25 March, 2013 25 March, 2013

Great White Shoves Head Through Shark Diving Cage in Gans Baai

A standard Gansbaai shark cage diving trip turned into a scary moment when a great white shoved its head through the bars of the cage and thrashed about while the diver inside ducked for cover.


  1. Craigo
    25 March, 2013 at 9:26 am · Reply

    When you’re in their domain, cage or no cage, don’t go crying to Daddy if you get chomped.
    The law of averages will eventually show a whitey will smash a cage and eat the contents……. burp!

    25 March, 2013 at 10:09 am · Reply

    The shark should have fucked him up! This is the reason why sharks attack more often because these assholes chum the water to attract them!!! Motherfuckers!!!!!!!!!!!!!

  3. PissedKaapieSurfer
    25 March, 2013 at 10:27 am · Reply

    I don’t care what the operators or experts say on the matter, we are definitely messing with these sharks and along the way changing thousands of years of normal shark behaviour.
    Why is it that the Great White Shark is the ONLY creature (that I know of) that is allowed to be officially baited and antagonised for money in the wild? If the practice or chumming animals and then hiding in a cage is that kosher then why doesn’t Sanparks give out permits so we can do this to lions in the Kruger for example and make billions from tourists?
    Look at how the baboons have learnt so FAST and changed their opportunistic behaviour due to influx of tourists on the Cape Peninsula who are caught unaware on a daily basis! Were baboons able to open car doors pre-1994? Did they seek out humans for mugging pre-1994? I don’t think so or atleast not at the rate we see today, but the increase of tourists has helped the baboons to find easy food and this has changed their behaviour, in my humble opinion.
    I am not kaking/hating on tourists but it is just a good example of animals learning from human interaction.

    • no more chumming
      25 March, 2013 at 12:35 pm · Reply

      Well said!!!Great whites are prehistoric creatures that are super intelligent, with out a doubt they are adapting, you can clearly see the shark completely ignore the bait and go directly for the cadged human! This shit has to stop, its crazy!!! how many more attacks until something is done.

    • M.
      2 April, 2013 at 12:14 pm · Reply

      it’s to stupid for words. Do we like to be teased with food that way.NO…so stop this sightseeing of horror.

  4. Aaron
    26 March, 2013 at 1:14 pm · Reply

    Surfers are paying with their lives for these idiots to have a laugh on their holiday! Stop chumming and get out of our waters assholes!

    • Victoria
      28 March, 2013 at 7:25 am · Reply

      you are paying with your lives as you too are going into the sharks natural habitat. What makes the waters your waters, as you quote ‘our waters’, just because you surf does that make you entitled to the waters? I saw a comment on this video clip that said ‘you cant go into their territory and expect not to get bitten’. The same can be said for surfers. I am not on either side of this debate and I came hear to read each persons side, and to make my own opinion.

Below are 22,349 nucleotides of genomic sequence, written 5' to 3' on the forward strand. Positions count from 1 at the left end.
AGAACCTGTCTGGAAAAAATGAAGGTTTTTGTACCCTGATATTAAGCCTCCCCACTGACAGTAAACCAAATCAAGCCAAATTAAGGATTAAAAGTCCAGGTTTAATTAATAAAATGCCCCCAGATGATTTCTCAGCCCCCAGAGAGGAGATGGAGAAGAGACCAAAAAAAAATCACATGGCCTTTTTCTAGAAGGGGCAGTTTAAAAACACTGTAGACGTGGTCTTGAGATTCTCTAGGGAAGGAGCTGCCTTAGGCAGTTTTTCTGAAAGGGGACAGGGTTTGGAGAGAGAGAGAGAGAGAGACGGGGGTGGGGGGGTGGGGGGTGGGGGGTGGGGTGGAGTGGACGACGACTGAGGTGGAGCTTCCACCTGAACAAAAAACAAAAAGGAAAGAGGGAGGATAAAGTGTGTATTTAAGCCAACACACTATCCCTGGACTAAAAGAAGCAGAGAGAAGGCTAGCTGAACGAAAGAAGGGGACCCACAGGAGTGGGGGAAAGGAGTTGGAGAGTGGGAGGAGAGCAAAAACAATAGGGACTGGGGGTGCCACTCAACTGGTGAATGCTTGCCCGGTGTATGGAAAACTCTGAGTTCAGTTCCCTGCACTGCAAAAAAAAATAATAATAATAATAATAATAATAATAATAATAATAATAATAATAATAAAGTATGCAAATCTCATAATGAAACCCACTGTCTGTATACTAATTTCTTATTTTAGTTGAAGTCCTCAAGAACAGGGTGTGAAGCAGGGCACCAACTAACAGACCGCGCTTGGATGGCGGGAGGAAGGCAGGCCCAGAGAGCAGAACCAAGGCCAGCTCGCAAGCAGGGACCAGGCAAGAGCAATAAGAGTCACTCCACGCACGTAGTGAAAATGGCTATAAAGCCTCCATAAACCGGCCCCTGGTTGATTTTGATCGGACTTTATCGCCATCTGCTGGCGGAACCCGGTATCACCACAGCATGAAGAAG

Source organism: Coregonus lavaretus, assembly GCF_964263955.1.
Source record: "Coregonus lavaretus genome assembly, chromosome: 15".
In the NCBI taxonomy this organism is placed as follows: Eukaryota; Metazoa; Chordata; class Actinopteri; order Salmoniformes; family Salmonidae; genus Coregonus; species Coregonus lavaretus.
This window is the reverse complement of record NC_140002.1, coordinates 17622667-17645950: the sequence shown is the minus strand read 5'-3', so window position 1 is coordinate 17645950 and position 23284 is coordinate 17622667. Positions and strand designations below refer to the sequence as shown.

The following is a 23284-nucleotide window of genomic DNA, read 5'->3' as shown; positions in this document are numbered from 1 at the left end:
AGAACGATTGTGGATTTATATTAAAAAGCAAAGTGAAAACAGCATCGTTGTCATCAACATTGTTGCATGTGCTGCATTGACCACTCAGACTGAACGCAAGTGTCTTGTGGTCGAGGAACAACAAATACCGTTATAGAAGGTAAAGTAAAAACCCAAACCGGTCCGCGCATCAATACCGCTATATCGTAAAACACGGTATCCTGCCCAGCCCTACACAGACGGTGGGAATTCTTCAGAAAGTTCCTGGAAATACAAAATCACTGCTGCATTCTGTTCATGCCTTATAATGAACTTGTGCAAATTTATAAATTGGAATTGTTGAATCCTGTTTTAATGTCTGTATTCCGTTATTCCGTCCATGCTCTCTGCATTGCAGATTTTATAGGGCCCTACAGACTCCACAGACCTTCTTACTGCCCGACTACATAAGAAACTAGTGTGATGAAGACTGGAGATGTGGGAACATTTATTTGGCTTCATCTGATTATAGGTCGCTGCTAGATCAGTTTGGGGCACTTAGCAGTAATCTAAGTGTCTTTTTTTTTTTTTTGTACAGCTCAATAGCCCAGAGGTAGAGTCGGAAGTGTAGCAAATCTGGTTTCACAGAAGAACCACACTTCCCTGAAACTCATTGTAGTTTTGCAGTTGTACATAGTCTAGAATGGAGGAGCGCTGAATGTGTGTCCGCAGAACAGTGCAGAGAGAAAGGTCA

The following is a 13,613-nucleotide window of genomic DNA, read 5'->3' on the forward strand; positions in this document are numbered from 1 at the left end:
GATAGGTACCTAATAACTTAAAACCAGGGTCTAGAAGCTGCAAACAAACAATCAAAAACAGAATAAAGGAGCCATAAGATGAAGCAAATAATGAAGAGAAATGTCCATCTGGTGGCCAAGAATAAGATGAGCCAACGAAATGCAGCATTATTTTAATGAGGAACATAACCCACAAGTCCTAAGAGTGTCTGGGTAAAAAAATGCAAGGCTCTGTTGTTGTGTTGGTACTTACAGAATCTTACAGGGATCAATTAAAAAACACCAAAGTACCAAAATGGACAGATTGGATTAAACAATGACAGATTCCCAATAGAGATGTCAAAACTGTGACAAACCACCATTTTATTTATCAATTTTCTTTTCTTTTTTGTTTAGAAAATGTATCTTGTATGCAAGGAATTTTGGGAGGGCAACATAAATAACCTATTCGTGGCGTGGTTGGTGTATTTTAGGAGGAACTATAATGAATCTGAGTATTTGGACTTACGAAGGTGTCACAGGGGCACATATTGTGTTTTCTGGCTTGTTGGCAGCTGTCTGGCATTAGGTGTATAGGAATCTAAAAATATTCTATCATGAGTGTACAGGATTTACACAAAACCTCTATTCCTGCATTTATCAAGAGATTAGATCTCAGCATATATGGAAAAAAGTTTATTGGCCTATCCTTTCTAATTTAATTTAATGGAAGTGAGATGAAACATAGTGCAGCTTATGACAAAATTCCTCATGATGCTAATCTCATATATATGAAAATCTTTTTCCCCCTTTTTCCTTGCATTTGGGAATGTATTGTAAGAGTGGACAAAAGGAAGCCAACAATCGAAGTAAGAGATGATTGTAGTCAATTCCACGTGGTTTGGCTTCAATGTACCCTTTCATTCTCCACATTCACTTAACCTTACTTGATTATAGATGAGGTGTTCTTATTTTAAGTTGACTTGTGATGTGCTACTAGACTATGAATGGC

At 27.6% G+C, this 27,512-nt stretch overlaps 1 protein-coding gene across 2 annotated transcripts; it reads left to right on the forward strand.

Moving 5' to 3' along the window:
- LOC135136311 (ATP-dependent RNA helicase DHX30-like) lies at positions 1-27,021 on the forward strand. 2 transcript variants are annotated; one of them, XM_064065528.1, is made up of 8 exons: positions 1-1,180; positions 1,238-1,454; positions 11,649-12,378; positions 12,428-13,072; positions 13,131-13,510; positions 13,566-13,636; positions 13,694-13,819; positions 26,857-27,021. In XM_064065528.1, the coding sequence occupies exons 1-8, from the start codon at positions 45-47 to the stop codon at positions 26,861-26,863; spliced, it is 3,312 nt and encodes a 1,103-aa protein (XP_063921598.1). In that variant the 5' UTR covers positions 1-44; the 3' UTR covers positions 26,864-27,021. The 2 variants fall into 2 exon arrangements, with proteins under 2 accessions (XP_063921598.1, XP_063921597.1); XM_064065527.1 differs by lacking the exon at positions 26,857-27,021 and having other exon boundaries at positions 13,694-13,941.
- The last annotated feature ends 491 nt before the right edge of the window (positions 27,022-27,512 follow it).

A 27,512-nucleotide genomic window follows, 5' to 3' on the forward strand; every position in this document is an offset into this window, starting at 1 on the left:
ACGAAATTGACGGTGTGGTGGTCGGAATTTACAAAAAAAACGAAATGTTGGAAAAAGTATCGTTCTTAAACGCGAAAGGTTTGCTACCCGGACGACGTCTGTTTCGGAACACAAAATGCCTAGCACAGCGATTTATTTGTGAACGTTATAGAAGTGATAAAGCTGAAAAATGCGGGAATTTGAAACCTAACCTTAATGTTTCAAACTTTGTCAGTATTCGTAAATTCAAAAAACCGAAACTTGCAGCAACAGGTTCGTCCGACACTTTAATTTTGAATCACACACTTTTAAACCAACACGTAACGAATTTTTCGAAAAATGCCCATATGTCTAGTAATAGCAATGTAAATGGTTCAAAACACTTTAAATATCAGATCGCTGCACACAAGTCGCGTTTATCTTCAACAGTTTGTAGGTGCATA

5. Elasmo-Biologist
    27 March, 2013 at 11:53 am · Reply

    A lot of people think that the shark in this clip was attacking the people in the cage when in reality I sincerely doubt the shark even knew the people were there. The shark in question was a small shark and this was likely it’s first encounter with a cage diving boat, and being a curious animal by nature decided to investigate. Unfortunately it got a little too close to the cage it’s head got stuck in the bars and it panicked (kind of like when a kid gets its head stuck between stair banisters). It’s not the sharks fault and it’s not the cage diving industry’s fault. It was just a freak accident. Rest assured that in response to this incident, measures are being taken to insure this never happens again.

    As far as cage diving changing the sharks’ behaviors goes, it is incredibly unlikely that long term modification to their behavior is being done. These sharks stay in the area for an average of 4 weeks. Under ideal conditions where all variables are controlled it takes much longer for an animal to learn a new behavior. I trained southern stingrays (a cousin of the great white) in an aquarium to learn a simple behavior to associate a light with a reward. The fastest animal to learn the behavior took 8 weeks and the others learned in 10+ weeks. Therefore it is highly implausible that we are changing millions of years of evolutionary behavior in 4 weeks. The reason why the baboons learn so fast is that their brain is larger and more developed than a white shark’s brain. Also, they are residential and therefore have constant contact with the people who are responsible for changing their behavior.